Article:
While “habitat restoration” might now sound emotionally cool as a topic, humans leave a wide swath as they stomp a large footprint in the world. There must be a rebalancing, and Barrington’s conservation warriors led the initiative to protect more than 3,150 acres of public land in the area. Four new forest preserves protect a Noah’s Arkload of creatures, particularly birds. CFC also owns 11 preserves encompassing 418-plus acres.
“The Ruby-throat has actually been on the increase in Illinois and has had the steepest increase the last 45 years,” Paulson said. “They’re increasing about two percent a year in Illinois. There is a good variety of “nectaring plants” here, though out West the varieties are smaller and they could potentially be under more threat. You always give them a better chance if you plant more native shrubs, flowers, and trees, especially flowers with long tubes. Rubies especially like Columbines and Blue Bells, although the flowers don’t have to be red, as some think.”
What endangers wildlife is as well-known as what protects them. “The big threat to most birds is loss of habitat,” Paulson said. “For hummingbirds, it’s the loss of feeding sources for food. So the more we can restore native landscapes in the Barrington area, the more we protect the birds. That’s especially true of other native birds too, like the Meadowlark and Bobolinks.”
Rebuilding, restoration, and reforestation of space for birds is the conservationist’s essential Field of Dreams. “If you build it they will come, “Paulson says. “That’s always a big issue for migrants (species). To keep birds coming back to us you need areas to nest. The more plants are removed in an area, the more they are in jeopardy.”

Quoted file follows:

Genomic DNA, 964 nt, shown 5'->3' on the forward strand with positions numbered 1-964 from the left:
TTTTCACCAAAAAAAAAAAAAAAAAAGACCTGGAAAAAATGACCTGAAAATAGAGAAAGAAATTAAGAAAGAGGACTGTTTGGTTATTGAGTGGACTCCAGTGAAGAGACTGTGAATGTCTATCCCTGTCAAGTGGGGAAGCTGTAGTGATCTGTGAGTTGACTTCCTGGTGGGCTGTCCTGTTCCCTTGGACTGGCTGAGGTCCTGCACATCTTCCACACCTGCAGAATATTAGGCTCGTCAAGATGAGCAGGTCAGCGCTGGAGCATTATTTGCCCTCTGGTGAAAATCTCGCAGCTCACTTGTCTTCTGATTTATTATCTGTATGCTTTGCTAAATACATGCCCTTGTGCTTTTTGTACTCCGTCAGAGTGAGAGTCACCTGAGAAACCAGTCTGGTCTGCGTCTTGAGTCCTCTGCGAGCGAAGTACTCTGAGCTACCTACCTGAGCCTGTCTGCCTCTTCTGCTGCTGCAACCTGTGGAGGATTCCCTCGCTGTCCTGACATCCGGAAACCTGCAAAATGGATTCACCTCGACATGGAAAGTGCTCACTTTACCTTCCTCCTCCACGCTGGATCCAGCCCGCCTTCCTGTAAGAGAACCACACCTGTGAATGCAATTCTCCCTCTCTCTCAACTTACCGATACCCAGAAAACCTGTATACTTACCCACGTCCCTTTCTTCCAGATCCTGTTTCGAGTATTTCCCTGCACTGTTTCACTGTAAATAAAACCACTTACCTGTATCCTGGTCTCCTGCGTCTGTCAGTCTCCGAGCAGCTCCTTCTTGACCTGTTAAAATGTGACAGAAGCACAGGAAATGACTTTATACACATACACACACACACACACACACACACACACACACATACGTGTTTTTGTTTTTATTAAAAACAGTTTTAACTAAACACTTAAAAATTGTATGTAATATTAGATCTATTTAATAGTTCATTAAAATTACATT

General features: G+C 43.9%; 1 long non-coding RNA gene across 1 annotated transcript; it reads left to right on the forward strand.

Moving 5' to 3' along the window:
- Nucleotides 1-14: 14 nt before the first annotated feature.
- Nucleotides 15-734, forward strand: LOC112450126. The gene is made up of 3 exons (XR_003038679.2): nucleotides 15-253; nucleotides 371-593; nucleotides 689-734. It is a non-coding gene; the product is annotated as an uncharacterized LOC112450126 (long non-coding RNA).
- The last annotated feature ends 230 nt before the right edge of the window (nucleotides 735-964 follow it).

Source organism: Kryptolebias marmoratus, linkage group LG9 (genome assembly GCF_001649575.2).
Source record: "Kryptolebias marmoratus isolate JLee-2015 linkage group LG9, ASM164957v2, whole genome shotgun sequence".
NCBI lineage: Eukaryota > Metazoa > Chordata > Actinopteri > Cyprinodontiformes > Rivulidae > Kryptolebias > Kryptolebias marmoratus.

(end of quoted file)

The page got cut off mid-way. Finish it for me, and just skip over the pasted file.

But nothing protects wildlife as much as humans paying attention—not only to other creature—but also to their own tendencies to consume the land.
Because hummingbirds are drawn to blooming flower nectar as their primary source of food, those who casually admire the little birds might misconceive hummingbirds as if they are lawn ornaments. But hummingbirds face an amazingly rigorous existence away from the backyard feeders and out of our sight most of the year.
Though they seem slight and delicate, they are not. They are among the strongest, most athletic creatures on the planet. They are Road Warriors.
When autumn skies fill with the V-formation of Canada geese, ducks, and cranes flying south to winter, it’s easy to recognize those as migratory birds. But in many categories, no airborne species works harder to survive on the road and in the air than do hummingbirds. If the hummingbirds are thriving, it’s because they were built to survive and have evolved to survive more intensely.
To reach Northern Illinois from Guatemala, a Ruby-throat must fly 1,800 miles every spring, including 500 miles across the Gulf of Mexico. And then it retraces the path in October. They fly at 30 miles-per-hour, an 18-hour nonstop flight over the ocean to reach North America.
Because Ruby-throats might live to age 8, they will have migrated 26,000 miles by life’s end. Their hearts beat 1,000 times a minute, faster than any other creature, and would have pounded out 525 million thumps. They have the fastest respiration in all of nature. That’s an aspect that requires them to match body weight in food nearly every day.